Despite being billed as a ‘Bretton Woods 2’ meeting, the first G20 heads of state meeting in Washington in mid-November agreed little of substance, and was criticised for an opaque, closed preparation process.
The next G20 Heads of State meeting will be in London on 2 April 2009.
Under the following five headings, immediate actions and medium term actions are listed in the G20 statement, but most raise problems rather than proposing specific solutions. Finance ministers are tasked with coming up with additional actions in a number of areas, including: “reviewing and aligning global accounting standards” and “reviewing the mandates, governance, and resource requirements of the IFIs”. A revival of the Doha ‘development’ trade round is also promised by the end of the year. Poverty reduction and climate change merit only a passing reference.
Strengthening transparency and accountability
Most of the focus is on accounting standards, with an immediate action to “address weaknesses in accounting and disclosure standards for off-balance sheet vehicles” agreed, and regulators asked, in the medium term, to “ensure that … financial statements include a complete, accurate and timely picture of the firm’s activities.” The inadequacy of the current governance structure – run by the industry body the International Accounting Standards Board (IASB) – is only hinted at: “…the governance of the international accounting standard setting body should be further enhanced.”
Enhancing sound regulation
Despite being by far the longest section – almost two pages – little concrete is agreed, most ‘actions’ are really a list of issues for further examination or regulation, including on: credit ratings agencies, capital adequacy requirements, credit default swaps and over-the-counter derivatives. The lack of ambition is characterised by the following medium term action: “To the extent countries or regions have not already done so, each country or region pledges to review and report on the structure and principles of its regulatory system to ensure it is compatible with a modern and increasingly globalised system.”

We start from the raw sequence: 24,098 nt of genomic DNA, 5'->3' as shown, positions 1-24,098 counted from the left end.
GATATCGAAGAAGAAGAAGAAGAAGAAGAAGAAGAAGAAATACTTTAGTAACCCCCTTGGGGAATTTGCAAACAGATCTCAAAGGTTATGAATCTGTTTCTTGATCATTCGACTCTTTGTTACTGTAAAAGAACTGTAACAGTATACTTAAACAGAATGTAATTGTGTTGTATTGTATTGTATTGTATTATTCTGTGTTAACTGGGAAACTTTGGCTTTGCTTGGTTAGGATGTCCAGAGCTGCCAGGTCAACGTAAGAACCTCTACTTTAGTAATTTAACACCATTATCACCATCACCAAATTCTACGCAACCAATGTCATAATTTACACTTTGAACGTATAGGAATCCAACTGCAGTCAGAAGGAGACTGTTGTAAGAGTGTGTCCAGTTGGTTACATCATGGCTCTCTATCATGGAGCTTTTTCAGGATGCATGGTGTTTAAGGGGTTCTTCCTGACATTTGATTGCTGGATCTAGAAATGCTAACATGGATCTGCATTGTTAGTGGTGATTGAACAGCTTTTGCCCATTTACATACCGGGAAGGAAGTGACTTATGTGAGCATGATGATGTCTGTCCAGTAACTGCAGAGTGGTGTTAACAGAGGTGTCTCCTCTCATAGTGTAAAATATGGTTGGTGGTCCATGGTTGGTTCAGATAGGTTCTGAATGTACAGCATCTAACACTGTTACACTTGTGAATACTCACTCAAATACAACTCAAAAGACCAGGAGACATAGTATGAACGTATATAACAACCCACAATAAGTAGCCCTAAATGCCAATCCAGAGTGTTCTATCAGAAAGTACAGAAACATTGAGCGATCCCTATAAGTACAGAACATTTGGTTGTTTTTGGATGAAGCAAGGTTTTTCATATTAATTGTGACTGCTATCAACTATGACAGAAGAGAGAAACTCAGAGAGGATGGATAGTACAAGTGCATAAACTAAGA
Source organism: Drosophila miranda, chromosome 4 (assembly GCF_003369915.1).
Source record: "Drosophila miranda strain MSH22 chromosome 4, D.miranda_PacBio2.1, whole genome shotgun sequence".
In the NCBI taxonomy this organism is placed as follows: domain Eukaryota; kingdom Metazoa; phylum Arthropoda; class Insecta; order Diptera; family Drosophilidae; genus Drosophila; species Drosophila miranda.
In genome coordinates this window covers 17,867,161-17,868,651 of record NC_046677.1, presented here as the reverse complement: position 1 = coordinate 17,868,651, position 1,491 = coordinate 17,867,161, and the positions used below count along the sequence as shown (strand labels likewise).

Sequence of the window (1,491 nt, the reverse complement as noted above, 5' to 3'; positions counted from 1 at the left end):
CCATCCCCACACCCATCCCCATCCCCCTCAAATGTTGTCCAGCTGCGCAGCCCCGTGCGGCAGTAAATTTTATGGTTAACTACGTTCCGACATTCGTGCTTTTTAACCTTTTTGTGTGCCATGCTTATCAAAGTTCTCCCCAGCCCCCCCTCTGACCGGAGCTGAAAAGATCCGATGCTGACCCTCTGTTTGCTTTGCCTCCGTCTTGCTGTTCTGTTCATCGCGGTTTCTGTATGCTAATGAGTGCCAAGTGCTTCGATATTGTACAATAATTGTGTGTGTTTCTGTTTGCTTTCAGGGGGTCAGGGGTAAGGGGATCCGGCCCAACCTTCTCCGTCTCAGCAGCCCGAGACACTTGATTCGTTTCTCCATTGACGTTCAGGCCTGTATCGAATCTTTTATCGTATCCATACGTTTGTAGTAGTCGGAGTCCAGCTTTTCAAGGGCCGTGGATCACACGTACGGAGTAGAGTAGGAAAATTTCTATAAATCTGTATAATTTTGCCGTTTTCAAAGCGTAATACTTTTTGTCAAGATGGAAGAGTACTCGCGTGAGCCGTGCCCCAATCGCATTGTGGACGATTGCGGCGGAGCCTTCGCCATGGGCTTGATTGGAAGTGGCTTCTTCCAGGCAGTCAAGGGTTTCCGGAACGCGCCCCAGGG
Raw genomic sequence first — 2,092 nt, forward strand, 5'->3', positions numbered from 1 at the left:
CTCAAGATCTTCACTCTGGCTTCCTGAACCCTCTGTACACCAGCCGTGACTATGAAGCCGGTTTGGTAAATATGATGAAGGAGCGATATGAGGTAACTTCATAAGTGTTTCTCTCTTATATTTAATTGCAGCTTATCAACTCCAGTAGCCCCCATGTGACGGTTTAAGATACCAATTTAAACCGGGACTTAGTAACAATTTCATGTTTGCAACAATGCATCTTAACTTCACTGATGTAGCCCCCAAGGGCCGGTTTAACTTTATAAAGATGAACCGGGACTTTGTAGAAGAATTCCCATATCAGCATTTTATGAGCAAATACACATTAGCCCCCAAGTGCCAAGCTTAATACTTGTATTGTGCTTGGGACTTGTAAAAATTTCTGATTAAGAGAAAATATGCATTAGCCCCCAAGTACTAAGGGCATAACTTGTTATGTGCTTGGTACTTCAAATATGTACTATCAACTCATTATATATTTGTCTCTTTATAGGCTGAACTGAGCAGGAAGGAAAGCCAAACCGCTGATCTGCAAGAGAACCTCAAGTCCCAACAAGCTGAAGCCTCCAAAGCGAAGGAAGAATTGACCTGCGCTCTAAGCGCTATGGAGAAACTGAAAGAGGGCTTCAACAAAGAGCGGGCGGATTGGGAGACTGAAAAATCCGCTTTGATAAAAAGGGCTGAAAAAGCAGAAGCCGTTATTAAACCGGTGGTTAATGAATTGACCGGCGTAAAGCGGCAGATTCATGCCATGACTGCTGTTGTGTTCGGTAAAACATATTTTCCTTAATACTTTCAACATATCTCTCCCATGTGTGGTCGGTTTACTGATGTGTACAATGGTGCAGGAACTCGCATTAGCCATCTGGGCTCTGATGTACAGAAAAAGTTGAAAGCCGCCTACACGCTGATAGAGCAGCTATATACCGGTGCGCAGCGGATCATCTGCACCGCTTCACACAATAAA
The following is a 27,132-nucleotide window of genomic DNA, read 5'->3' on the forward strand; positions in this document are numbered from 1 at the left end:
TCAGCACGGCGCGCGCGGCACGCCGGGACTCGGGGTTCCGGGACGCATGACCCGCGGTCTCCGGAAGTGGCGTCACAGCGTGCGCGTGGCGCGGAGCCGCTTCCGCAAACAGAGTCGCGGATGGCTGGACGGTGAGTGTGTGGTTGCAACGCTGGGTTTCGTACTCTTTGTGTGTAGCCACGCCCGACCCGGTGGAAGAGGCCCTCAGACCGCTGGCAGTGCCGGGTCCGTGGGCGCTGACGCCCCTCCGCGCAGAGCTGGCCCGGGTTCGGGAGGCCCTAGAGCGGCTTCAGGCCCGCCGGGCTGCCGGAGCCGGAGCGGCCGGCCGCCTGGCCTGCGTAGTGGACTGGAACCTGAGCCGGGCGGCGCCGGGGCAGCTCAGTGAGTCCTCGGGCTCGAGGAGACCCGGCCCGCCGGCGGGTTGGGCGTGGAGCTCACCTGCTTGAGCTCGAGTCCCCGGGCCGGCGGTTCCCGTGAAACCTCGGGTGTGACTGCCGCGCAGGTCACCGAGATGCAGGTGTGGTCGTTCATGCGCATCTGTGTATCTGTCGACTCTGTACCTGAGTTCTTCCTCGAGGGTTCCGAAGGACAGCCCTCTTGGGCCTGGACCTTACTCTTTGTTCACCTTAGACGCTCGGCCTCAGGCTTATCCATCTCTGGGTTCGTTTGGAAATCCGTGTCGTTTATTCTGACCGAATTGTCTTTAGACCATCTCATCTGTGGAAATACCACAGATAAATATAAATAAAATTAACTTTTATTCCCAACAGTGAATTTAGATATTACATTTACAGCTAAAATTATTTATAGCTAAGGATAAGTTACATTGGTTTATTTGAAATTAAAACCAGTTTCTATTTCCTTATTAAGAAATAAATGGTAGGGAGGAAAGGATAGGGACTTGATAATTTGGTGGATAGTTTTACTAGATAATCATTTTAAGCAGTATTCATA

Promoting integrity in financial markets
Here the focus is – obliquely – on tax havens. In the medium term “measures to protect the global financial system from uncooperative and non-transparent jurisdictions” are called for. “Lack of transparency and a failure to exchange tax information should be vigorously addressed.”
Reinforcing International Cooperation
The shortest section, with little concrete. “Supervisory colleges for all major cross-border financial institutions” are proposed, though their role seems to be little more than meeting regularly with banks to discuss risk.
Reforming International Financial Institutions
Whilst recognising that “the Bretton Woods institutions must be comprehensively reformed so that they can more adequately reflect changing economic weights in the world economy” and the need for “emerging and developing economies [to] have greater voice and representation” there is support for enhanced roles for the World Bank and International Monetary Fund throughout the declaration. These platitudes give little assurance that significant reform will be agreed as even the most opposed to significant IMF governance reform for the last two years, the Europeans, have been publicly proclaiming the need for reform. More money for both is hinted at: “We should review the adequacy of the resources of the IMF, the World Bank Group and other multilateral development banks and stand ready to increase them where necessary.”
The IMF is asked, with an expanded Financial Stability Forum (FSF) to “take a leading role in drawing lessons from the current crisis.” No mention of is made of who will be asked to join the expanded FSF, though it is made clear that it will only be large emerging markets and not any of the smaller or poorer economies that are currently facing economic crises due to the global events.